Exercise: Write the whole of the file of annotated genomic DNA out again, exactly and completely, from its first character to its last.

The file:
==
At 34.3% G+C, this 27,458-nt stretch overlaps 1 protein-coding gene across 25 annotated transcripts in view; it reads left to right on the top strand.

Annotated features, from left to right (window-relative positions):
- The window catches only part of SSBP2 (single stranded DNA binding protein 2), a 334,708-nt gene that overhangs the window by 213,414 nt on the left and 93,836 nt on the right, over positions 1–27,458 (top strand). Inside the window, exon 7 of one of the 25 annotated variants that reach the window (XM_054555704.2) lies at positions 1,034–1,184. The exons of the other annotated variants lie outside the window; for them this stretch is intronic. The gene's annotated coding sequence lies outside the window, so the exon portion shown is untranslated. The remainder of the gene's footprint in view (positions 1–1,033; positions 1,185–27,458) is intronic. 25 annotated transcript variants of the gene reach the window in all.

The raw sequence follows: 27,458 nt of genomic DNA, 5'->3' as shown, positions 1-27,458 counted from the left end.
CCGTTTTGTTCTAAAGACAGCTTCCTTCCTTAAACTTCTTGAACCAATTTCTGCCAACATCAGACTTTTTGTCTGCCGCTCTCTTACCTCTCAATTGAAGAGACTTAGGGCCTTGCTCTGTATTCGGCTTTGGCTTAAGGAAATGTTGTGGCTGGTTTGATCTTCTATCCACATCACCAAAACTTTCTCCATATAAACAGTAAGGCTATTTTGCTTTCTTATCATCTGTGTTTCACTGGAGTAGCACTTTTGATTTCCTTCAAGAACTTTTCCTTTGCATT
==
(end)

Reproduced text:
At 34.3% G+C, this 27,458-nt stretch overlaps 1 protein-coding gene across 25 annotated transcripts in view; it reads left to right on the top strand.

Annotated features, from left to right (window-relative positions):
- The window catches only part of SSBP2 (single stranded DNA binding protein 2), a 334,708-nt gene that overhangs the window by 213,414 nt on the left and 93,836 nt on the right, over positions 1–27,458 (top strand). Inside the window, exon 7 of one of the 25 annotated variants that reach the window (XM_054555704.2) lies at positions 1,034–1,184. The exons of the other annotated variants lie outside the window; for them this stretch is intronic. The gene's annotated coding sequence lies outside the window, so the exon portion shown is untranslated. The remainder of the gene's footprint in view (positions 1–1,033; positions 1,185–27,458) is intronic. 25 annotated transcript variants of the gene reach the window in all.

The raw sequence follows: 27,458 nt of genomic DNA, 5'->3' as shown, positions 1-27,458 counted from the left end.
CCGTTTTGTTCTAAAGACAGCTTCCTTCCTTAAACTTCTTGAACCAATTTCTGCCAACATCAGACTTTTTGTCTGCCGCTCTCTTACCTCTCAATTGAAGAGACTTAGGGCCTTGCTCTGTATTCGGCTTTGGCTTAAGGAAATGTTGTGGCTGGTTTGATCTTCTATCCACATCACCAAAACTTTCTCCATATAAACAGTAAGGCTATTTTGCTTTCTTATCATCTGTGTTTCACTGGAGTAGCACTTTTGATTTCCTTCAAGAACTTTTCCTTTGCATT